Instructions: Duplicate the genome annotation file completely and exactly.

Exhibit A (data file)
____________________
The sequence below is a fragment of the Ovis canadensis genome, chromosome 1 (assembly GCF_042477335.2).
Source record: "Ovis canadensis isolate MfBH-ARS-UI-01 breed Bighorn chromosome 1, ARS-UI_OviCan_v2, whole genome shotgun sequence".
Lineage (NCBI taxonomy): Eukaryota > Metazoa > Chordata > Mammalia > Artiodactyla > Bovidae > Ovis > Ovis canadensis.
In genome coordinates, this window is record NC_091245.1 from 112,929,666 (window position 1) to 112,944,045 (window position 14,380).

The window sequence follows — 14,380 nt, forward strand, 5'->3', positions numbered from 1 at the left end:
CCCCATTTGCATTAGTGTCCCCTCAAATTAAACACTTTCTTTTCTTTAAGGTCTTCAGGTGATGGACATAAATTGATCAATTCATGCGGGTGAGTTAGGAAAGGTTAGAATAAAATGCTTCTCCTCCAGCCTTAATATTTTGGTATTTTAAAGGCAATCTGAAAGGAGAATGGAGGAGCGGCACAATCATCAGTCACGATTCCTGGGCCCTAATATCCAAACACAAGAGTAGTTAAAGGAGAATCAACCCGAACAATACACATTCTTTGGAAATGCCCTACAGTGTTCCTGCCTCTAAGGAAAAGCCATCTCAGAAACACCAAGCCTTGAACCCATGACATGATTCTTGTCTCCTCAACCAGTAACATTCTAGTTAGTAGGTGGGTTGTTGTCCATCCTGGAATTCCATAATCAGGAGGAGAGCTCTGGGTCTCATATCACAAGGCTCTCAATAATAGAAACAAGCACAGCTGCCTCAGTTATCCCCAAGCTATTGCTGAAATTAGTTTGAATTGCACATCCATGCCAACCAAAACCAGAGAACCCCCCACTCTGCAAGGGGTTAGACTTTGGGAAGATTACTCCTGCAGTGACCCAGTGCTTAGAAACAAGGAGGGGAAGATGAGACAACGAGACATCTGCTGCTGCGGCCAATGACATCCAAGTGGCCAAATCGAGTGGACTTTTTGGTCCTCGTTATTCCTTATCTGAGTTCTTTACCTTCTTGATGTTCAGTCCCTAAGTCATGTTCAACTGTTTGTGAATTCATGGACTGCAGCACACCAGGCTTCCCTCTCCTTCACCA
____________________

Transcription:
The sequence below is a fragment of the Ovis canadensis genome, chromosome 1 (assembly GCF_042477335.2).
Source record: "Ovis canadensis isolate MfBH-ARS-UI-01 breed Bighorn chromosome 1, ARS-UI_OviCan_v2, whole genome shotgun sequence".
Lineage (NCBI taxonomy): Eukaryota > Metazoa > Chordata > Mammalia > Artiodactyla > Bovidae > Ovis > Ovis canadensis.
In genome coordinates, this window is record NC_091245.1 from 112,929,666 (window position 1) to 112,944,045 (window position 14,380).

The window sequence follows — 14,380 nt, forward strand, 5'->3', positions numbered from 1 at the left end:
CCCCATTTGCATTAGTGTCCCCTCAAATTAAACACTTTCTTTTCTTTAAGGTCTTCAGGTGATGGACATAAATTGATCAATTCATGCGGGTGAGTTAGGAAAGGTTAGAATAAAATGCTTCTCCTCCAGCCTTAATATTTTGGTATTTTAAAGGCAATCTGAAAGGAGAATGGAGGAGCGGCACAATCATCAGTCACGATTCCTGGGCCCTAATATCCAAACACAAGAGTAGTTAAAGGAGAATCAACCCGAACAATACACATTCTTTGGAAATGCCCTACAGTGTTCCTGCCTCTAAGGAAAAGCCATCTCAGAAACACCAAGCCTTGAACCCATGACATGATTCTTGTCTCCTCAACCAGTAACATTCTAGTTAGTAGGTGGGTTGTTGTCCATCCTGGAATTCCATAATCAGGAGGAGAGCTCTGGGTCTCATATCACAAGGCTCTCAATAATAGAAACAAGCACAGCTGCCTCAGTTATCCCCAAGCTATTGCTGAAATTAGTTTGAATTGCACATCCATGCCAACCAAAACCAGAGAACCCCCCACTCTGCAAGGGGTTAGACTTTGGGAAGATTACTCCTGCAGTGACCCAGTGCTTAGAAACAAGGAGGGGAAGATGAGACAACGAGACATCTGCTGCTGCGGCCAATGACATCCAAGTGGCCAAATCGAGTGGACTTTTTGGTCCTCGTTATTCCTTATCTGAGTTCTTTACCTTCTTGATGTTCAGTCCCTAAGTCATGTTCAACTGTTTGTGAATTCATGGACTGCAGCACACCAGGCTTCCCTCTCCTTCACCA